Illinois coronavirus cases top 1 million

On average, one resident has contracted the virus every 26 seconds since the COVID-19 pandemic gripped the state in early March.

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Residents wait in line to get tested at a COVID-19 testing site in November at Maria Saucedo Scholastic Academy. More than a million Illinois residents have been infected throughout the pandemic.

Residents wait in line to get tested at a COVID-19 testing site in November at Maria Saucedo Scholastic Academy. More than 1 million Illinois residents have been infected throughout the pandemic.

Anthony Vazquez/Sun-Times

Illinois’ coronavirus case tally eclipsed 1 million Thursday as state public health officials announced 8,757 more people have contracted COVID-19.

A total of 1,008,045 infections have been diagnosed across the state since early March. That’s an average of about 3,316 new cases per day — or about one person infected every 26 seconds.

It also means roughly one in every 13 Illinois residents has carried COVID-19 at some point during the pandemic — almost 8% of the state population of 12.7 million. Experts agree thousands of additional cases likely have gone undetected over the past 10 months.

More than 21 million cases have been diagnosed nationwide. Illinois has seen the fifth most of any state, trailing California, Texas, Florida and New York.

“As this disease continues to wreak havoc on our nation — with the United States setting another record for the most COVID-19 deaths in a day just yesterday — it is critical that we take extra caution today and in the months ahead to reduce the spread, bring down hospitalization rates, and save lives,” Gov. J.B. Pritzker said in a statement. “Now that vaccine distribution has begun, we can see the light at the end of this difficult time — let’s do everything we can to ensure all of our neighbors are able to be there as we cross that finish line, healthy as well.”

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More than half of all the Illinois cases — 542,505 — were detected over the past two months alone as the state weathered a record-breaking resurgence that peaked in mid-November.

Illinois’ key metrics generally have trended in the right direction since then, aside from a weeklong uptick in positivity rates after Christmas. The latest cases were detected among 105,518 tests, raising the statewide seven-day average positivity rate by a tenth of a percentage point to 8.5%.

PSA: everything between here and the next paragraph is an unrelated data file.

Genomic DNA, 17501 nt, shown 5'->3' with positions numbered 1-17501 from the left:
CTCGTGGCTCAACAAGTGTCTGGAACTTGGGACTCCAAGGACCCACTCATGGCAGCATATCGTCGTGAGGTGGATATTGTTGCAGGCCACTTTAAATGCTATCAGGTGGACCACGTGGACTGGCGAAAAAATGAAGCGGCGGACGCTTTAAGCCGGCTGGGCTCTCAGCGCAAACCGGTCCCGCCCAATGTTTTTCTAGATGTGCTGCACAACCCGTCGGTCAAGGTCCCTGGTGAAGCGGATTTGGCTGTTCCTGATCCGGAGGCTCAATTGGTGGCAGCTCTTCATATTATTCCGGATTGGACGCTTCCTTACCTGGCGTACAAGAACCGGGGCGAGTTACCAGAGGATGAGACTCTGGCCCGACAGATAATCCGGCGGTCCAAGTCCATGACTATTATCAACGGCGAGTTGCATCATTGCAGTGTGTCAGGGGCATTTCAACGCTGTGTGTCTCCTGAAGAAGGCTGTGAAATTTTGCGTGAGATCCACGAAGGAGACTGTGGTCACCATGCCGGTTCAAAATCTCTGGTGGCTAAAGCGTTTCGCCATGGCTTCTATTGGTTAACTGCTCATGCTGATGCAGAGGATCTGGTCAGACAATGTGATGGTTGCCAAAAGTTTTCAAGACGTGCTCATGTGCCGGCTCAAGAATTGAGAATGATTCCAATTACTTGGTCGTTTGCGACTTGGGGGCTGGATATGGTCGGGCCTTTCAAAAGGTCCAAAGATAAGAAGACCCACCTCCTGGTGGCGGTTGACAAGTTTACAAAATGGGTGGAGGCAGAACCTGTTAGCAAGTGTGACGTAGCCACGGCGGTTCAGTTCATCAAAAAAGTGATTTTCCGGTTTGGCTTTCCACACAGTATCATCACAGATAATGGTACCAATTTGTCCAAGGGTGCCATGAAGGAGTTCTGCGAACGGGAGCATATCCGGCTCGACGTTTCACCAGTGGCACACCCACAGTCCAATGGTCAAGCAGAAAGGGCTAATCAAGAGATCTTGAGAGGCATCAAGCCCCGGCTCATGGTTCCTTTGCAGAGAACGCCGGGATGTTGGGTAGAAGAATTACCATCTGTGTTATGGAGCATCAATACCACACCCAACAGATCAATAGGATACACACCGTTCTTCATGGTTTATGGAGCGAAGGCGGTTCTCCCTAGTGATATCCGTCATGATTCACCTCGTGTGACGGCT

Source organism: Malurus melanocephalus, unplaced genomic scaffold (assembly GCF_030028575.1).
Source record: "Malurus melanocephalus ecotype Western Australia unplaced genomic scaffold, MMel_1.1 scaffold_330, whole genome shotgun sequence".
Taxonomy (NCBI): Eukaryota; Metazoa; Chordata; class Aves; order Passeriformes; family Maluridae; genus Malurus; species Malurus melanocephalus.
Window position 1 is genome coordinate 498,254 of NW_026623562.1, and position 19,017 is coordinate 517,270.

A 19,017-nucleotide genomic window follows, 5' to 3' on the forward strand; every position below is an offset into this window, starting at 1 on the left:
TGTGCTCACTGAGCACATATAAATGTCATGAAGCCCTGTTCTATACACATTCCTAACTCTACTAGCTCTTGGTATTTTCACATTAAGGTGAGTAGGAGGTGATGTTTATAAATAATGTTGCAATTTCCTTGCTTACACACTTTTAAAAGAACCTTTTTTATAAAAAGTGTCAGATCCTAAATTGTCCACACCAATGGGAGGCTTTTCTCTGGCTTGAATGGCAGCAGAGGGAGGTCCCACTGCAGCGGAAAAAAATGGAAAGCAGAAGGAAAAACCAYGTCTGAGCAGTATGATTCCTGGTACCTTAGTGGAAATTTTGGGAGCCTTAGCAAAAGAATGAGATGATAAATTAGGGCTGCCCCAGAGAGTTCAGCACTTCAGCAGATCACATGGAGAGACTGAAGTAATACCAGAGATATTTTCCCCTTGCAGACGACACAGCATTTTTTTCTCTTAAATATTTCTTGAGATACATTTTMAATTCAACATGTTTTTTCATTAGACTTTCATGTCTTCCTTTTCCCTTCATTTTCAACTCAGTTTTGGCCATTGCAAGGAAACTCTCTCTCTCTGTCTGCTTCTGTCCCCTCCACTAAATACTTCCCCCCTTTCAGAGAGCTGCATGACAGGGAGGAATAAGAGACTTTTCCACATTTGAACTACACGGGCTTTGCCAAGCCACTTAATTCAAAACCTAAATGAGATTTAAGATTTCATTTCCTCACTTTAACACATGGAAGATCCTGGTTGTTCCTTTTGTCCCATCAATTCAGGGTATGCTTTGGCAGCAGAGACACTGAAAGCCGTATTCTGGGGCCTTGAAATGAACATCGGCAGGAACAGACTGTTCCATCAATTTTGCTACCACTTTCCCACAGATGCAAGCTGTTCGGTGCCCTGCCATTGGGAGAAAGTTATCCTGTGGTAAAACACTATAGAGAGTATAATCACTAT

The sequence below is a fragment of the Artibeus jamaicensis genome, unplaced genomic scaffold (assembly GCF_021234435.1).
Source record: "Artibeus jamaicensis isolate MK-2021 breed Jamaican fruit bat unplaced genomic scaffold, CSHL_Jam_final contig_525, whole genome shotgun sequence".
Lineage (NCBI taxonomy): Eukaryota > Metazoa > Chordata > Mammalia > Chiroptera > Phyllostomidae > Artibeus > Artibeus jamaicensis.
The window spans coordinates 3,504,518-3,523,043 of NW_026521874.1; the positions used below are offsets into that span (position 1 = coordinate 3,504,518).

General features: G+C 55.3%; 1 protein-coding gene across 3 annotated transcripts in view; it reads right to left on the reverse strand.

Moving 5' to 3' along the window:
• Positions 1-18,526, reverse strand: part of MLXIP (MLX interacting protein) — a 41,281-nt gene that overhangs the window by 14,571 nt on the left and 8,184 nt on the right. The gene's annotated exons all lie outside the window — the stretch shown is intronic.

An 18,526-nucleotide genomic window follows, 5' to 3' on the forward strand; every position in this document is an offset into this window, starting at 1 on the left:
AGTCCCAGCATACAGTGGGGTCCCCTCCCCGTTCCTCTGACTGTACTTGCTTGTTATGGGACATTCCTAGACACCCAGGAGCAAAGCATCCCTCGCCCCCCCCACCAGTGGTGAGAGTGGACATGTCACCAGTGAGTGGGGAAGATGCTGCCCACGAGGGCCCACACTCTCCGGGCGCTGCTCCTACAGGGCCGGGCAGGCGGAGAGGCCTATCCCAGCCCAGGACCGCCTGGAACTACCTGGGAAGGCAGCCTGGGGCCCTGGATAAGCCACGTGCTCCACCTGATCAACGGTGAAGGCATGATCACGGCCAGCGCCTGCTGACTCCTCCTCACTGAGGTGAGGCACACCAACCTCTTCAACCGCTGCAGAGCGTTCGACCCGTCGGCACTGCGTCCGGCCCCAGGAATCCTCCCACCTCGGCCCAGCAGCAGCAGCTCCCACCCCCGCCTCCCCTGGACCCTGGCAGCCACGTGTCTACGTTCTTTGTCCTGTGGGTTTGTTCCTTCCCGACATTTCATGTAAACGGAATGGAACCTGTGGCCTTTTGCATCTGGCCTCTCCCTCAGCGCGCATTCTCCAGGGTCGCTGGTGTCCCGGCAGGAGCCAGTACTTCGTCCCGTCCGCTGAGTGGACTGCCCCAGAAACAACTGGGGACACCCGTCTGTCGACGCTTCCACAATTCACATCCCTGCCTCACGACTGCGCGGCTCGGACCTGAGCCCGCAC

Nightly COVID-19 hospitalizations have declined from a late November peak near 6,200 down to 3,921 as of Wednesday night. Of those, 783 were receiving intensive care and 450 were on ventilators.

Pritzker said Wednesday he’s “cautiously optimistic” some regions of the state “have made real progress and won’t reverse that progress.”

“My prayer for the new year is that everyone stays healthy and all of our regions continue to move in the right direction,” Pritzker said. “I ask all Illinoisans to join me in making that possible by wearing a mask and keeping your distance.”

The Democratic governor said business restrictions in some regions of the state could start being lifted next week, though they’ll need to see further sustained improvement before bars and restaurants are allowed to reopen.

Despite the positive trends, the virus is still claiming Illinois lives at a staggering rate of about 113 deaths per day over the last week. The Illinois Department of Public Health announced another 177 deaths Thursday, raising the pandemic toll to 17,272.

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Ninety Chicago-area residents were among the latest victims, including two Cook County men in their 40s.

About half of the state’s deaths have been tied to nursing homes and other long-term care facilities, which have accounted for more than 65,000 total cases. Statewide, the COVID-19 recovery rate is 98%.

While about 8% of the state has been infected, Pritzker’s health team is aiming to inoculate at least 80% of the population, or about 10.2 million residents, to achieve herd immunity.

So far, about 213,000 Illinoisans have received coronavirus vaccine doses, mostly health care workers and nursing home residents.

About 3.2 million people 65 and older, plus essential workers like first responders and teachers, will be next in line as more doses become available, likely in a “few weeks,” Pritzker said. Several months remain before most people will be able to get shots.

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